“According to villagers interviewed, the plant at Bezely Bridge operated at night only. Villagers and local geologists began pressurizing government to act on the clandestine operations of De Beers,” CNRG claimed.

“Some ZANU PF officials, tipped by indigenous geologists at De Beers, began to demand an end to De Beers operations in Marange.”

It said one of the most vocal proponent for the cancellation of the De Beers prospecting license was the late retired army general Solomon Mujuru.

Under pressure from a section of ZANU PF politicians, De Beers notified the government that it would not seek to have its EPO extended in March 2006.

CNRG further alleged that De Beers was not without support from some sections of the government of Zimbabwe.

“When pressed by villagers to explain what De Beers was doing in Marange, a senior government official who was also Mines Minister at the time, reportedly said De Beers was doing experimentation for fertilizer manufacturing,” said CNRG.

“This was meant to deliberately mislead villagers into believing De Beers activities would boost agricultural production in the area.”

The unnamed minister was said to be determined to renew the De Beers EPO in 2006 despite serious concerns raised by his colleagues in cabinet and in ZANU PF.

He reportedly said anyone willing to prospect in Marange was free to submit an application, adding that according to the law first preference would be given to the current EPO holder, De Beers.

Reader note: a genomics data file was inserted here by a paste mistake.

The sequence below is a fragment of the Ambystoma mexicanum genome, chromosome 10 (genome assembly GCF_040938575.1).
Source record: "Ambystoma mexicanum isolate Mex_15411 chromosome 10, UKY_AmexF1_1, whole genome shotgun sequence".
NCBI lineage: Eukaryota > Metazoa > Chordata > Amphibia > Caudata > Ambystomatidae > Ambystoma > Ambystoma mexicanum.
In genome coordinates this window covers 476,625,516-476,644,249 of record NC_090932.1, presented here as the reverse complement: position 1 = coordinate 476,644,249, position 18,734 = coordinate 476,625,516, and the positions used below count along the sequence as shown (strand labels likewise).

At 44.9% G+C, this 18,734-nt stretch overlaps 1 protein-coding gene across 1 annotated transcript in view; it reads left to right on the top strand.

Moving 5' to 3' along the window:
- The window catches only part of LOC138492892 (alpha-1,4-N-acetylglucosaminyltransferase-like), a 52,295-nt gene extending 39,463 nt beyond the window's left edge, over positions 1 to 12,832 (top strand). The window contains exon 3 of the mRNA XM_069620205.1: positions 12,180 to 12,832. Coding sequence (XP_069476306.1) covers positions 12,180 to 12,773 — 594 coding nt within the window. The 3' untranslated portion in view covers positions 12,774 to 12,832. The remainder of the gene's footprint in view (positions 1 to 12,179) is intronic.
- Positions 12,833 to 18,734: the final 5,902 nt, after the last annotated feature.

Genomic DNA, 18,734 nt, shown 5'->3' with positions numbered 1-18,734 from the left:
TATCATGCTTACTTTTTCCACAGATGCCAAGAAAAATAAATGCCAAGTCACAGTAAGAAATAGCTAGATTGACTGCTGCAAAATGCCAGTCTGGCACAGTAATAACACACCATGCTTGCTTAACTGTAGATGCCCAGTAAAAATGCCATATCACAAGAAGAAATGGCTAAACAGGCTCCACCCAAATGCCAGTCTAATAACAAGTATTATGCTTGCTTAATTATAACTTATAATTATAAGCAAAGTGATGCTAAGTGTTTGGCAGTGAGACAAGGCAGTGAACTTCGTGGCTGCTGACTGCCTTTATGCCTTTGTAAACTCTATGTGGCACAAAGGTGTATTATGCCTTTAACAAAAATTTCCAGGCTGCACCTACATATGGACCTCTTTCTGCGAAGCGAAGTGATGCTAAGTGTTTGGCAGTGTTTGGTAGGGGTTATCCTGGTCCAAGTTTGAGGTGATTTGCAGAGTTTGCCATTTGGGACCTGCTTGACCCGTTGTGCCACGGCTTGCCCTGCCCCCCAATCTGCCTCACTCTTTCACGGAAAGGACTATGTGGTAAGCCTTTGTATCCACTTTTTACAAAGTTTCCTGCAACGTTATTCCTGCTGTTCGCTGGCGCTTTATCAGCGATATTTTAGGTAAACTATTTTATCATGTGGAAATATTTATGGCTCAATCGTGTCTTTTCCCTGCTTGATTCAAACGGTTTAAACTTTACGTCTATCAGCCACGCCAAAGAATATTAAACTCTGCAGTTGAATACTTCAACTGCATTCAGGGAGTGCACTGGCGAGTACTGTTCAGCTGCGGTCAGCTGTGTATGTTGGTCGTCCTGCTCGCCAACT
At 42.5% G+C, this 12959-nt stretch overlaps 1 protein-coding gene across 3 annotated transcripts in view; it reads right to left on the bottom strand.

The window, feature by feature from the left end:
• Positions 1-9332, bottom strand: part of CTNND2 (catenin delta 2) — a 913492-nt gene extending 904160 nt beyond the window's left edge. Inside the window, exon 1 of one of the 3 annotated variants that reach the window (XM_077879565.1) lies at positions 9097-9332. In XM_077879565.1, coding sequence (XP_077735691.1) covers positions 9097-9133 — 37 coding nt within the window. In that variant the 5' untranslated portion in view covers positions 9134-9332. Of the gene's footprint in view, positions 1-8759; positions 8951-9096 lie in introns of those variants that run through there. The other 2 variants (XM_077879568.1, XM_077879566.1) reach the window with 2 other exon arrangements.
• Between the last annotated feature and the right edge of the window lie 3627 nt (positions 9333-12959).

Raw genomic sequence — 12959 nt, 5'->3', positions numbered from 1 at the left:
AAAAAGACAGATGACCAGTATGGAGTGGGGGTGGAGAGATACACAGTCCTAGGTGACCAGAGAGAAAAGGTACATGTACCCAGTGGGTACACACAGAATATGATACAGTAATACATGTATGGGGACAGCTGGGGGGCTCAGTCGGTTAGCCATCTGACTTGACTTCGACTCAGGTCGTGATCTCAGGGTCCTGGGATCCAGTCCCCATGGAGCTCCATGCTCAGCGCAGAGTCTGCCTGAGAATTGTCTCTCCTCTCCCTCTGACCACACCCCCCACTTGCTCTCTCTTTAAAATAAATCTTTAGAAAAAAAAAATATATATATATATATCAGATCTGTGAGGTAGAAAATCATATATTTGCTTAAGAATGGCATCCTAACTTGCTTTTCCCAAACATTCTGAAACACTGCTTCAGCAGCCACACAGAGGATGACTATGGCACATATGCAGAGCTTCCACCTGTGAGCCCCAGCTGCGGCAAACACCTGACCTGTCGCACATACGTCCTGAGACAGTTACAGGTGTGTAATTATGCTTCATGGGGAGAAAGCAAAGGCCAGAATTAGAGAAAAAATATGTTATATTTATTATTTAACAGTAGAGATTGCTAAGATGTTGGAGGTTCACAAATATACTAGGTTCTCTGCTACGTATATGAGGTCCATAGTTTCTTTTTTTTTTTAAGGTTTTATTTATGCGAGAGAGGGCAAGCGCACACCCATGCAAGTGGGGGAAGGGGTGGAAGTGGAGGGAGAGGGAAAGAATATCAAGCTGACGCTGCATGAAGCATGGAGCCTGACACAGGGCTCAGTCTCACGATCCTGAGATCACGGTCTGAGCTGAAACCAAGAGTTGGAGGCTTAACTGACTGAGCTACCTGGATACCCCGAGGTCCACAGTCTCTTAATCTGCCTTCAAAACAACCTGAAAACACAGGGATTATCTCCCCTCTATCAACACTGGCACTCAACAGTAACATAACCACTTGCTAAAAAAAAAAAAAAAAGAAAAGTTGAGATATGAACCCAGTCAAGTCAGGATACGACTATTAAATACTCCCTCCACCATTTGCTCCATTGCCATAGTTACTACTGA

However, ZANU PF officials, led by Mujuru, threatened the interests of the Openheimer family in Zimbabwe if they did not relinquish their hold on Marange.

Then the Openheimer family had a 40 percent controlling stake in De Beers.

CNRG said De Beers, however, pulled out of Marange abruptly on 29 March 2006.

It further alleged that when De Beers pulled out of Marange, some white South Africans, believed to be De Beers employees instructed locals to start panning for diamonds which they would buy once every fortnight, marking the beginning of illegal panning activities.

“The white South Africans also taught the locals how to identify a diamond and advised them of the exact places where they could find diamonds,” said CNRG.

“Prior to the withdrawal of De Beers in 2006, Marange residents did not know how to identify a diamond. The number of artisanal miners rapidly grew from less than 100 in May 2006 to over 10 000 by December 2006.”

CNRG also claimed that in 2011, when the Zimbabwe government, through Mpofu, initiated an investigation into De Beers activities in Marange from 1994 to 2006 all records pertaining to De Beers vanished from the Mining Promotion and Development Unit (MPDU).

The Zimbabwean government suspected that some employees, possibly with links to De Beers, could have been paid by De Beers to destroy evidence.

“However there is also a possibility that some senior government officials who were involved in De Beers activities feared that the investigations would expose them and therefore destroyed the records,” it said.

Mathew Nyaungwa, Editor in Chief of the African Bureau, Rough&Polished